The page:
To further put things in perspective, a single person household making less that $10,400 living in the lower forty-eight, is considered living in poverty. At that amount, one still has $28.49 per day on which to live. In the poorest countries on the world, the poverty line is set at $1.25 a day ($2.50 a day in developing countries).
For a family of six in the lower forty-eight, here in America, the line is set at $28,400 a year or about $12.96 per day per family member and easily in the richest 20% in the world.
All this to say: when was the last time you complained about your financial situation? Being employed in a profession directly related to the number of homes being built, I know I'm guilty, especially as my overtime hours have dwindled to nothing. And not just that, but how much longer am I going to have a job?
And that, sports fans, is exactly what is so incredible about this recession (Piper’s 3rd point listed above), it will help me refocus on Him instead of my wealth, my stuff, my comfort.
To be honest, I’m a bit nervous. The opposite of comfort is pain, and I’m not a big fan of pain. But it’s like the dangerous prayer of asking God to do whatever He needs to do to so that you might draw closer to Him. My list of ‘whatever items’ are giving up cable tv, living in a small home, etc – they’re things I’ve already done. God’s list of ‘whatever items’ tend to be different that ours (what did Jesus ask of the rich young ruler? or John and James? etc).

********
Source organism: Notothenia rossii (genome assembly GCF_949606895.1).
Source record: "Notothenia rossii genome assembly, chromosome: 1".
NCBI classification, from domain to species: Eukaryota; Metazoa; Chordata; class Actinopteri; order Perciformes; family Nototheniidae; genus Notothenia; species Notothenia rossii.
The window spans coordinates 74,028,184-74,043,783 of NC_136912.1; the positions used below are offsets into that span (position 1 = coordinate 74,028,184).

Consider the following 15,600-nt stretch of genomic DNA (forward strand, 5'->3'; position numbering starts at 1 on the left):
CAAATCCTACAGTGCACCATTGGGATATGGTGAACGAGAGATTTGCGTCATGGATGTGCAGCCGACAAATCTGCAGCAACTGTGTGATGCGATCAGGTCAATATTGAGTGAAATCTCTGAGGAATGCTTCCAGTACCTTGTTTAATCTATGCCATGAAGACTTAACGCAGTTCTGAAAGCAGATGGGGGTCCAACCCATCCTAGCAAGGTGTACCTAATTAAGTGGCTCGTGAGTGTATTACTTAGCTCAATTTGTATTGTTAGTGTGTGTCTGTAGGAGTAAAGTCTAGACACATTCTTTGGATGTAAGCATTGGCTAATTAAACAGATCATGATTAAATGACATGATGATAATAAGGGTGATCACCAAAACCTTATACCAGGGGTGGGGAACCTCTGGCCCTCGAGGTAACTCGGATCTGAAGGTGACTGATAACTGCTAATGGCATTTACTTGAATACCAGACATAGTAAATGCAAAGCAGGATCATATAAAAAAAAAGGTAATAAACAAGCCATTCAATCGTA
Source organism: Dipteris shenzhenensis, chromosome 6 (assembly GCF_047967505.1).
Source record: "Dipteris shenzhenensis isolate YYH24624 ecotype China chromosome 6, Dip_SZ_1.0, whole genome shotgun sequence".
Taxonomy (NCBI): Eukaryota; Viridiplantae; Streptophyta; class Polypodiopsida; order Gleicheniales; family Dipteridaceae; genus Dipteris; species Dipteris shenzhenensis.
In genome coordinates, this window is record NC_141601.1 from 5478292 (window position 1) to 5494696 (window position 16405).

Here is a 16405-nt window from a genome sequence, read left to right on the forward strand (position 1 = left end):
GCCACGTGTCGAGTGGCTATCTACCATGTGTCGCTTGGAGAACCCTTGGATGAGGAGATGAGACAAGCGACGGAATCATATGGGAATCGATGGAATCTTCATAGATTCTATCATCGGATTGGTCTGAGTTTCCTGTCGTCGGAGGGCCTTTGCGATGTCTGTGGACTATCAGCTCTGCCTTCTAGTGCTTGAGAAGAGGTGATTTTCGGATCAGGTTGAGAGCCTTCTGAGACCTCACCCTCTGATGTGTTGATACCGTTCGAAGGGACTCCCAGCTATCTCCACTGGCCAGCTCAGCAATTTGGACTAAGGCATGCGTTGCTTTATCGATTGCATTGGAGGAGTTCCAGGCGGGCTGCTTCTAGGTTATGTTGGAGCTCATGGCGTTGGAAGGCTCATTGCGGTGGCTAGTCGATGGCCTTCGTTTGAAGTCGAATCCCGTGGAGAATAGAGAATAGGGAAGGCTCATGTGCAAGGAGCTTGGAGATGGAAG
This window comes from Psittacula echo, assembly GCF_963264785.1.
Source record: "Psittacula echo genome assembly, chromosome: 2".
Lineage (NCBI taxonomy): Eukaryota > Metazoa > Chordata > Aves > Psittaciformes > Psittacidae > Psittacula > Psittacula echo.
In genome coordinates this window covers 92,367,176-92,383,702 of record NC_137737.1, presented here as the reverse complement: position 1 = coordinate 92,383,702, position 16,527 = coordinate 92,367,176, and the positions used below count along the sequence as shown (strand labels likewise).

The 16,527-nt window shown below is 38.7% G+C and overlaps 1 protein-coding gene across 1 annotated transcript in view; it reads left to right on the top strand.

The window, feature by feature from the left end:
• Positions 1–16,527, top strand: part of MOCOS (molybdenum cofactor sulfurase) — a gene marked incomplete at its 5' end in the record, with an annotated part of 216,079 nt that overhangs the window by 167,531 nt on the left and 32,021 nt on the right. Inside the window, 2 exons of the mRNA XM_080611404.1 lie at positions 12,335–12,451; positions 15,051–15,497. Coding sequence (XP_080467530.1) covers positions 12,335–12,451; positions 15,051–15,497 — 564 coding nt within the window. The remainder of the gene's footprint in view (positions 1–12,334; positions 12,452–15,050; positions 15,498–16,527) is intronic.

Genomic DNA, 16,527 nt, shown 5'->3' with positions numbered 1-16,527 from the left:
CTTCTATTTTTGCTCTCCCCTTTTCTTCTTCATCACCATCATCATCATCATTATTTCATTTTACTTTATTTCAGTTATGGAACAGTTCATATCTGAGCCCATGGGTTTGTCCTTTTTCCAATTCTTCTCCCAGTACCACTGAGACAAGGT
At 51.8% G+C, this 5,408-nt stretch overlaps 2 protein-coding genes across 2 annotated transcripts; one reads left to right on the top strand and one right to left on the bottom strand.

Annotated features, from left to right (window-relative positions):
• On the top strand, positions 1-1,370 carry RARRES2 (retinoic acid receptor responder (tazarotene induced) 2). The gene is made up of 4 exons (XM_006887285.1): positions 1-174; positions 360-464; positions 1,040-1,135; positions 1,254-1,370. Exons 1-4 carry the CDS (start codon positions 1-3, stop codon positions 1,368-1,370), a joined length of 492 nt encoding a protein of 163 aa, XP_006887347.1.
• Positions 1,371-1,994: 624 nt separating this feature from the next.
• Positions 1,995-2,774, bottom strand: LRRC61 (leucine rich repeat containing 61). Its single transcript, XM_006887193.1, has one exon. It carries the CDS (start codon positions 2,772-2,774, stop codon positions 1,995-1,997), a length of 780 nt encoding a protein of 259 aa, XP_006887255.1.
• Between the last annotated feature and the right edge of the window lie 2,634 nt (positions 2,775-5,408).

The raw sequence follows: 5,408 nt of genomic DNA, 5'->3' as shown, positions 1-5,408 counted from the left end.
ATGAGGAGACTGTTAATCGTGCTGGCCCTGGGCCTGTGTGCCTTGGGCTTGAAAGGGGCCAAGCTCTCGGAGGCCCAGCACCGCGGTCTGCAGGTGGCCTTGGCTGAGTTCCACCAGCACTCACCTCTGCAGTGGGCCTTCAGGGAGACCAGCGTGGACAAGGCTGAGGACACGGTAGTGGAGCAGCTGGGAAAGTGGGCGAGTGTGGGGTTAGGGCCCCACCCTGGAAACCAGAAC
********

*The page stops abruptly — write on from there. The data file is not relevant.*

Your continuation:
It is the hope He promised and the truth that He works all things for the good of those who love Him that I can truly pray: God, I don’t know how the economy is going to pan out, but You do. I pray You use this time to turn the people of this nation, and the world, away from our sin and, instead, toward You. Please let Your light shine through Your people. Amen.
The two sources I used for the facts mentioned above are: http://www.globalissues.org/article/26/poverty-facts-and-stats and http://en.wikipedia.org/wiki/Poverty_in_the_United_States
Saturday, January 24, 2009
Thursday, January 22, 2009
I’ve enjoyed project playlist the past month or so. As I reconnect with old friends on facebook, it’s been fun listening to the songs I enjoyed 20+ years ago. But as I listen to some of these songs, they tear at me, at my faith, at a holiness God has called me to pursue.
Several weeks ago a friend on facebook posted a John Piper quote that has stuck with me: “there are almost no movies that don't ask me to be entertained by attitudes, motives, & actions which Jesus died to eradicate.”
I hate that quote, or better, my flesh hates that quote. It forces me to think about the idols I’ve spent years tenderly nourishing. It brings to mind 1 Corinthians 6:12, “All things are lawful for me, but not all things are helpful. All things are lawful for me, but I will not be enslaved by anything.”
The problem with thinking about idols is that, as a Christian, you’re bound to realize they’re a problem, that they separate you from God, that they’re purpose is to be smashed.
But, I’ve built parts of my life on a foundation of idols, despite the Sunday school song! If I go smashing up these idols, I might mess up this comfortable life. I’m kinda happy here.
Enslaved? Boy, Paul nailed me on that one.
Despite the painful cry of my flesh, I know that with each idol smashed, I’ll find myself closer to Him, Jesus Christ, the only source of true Joy.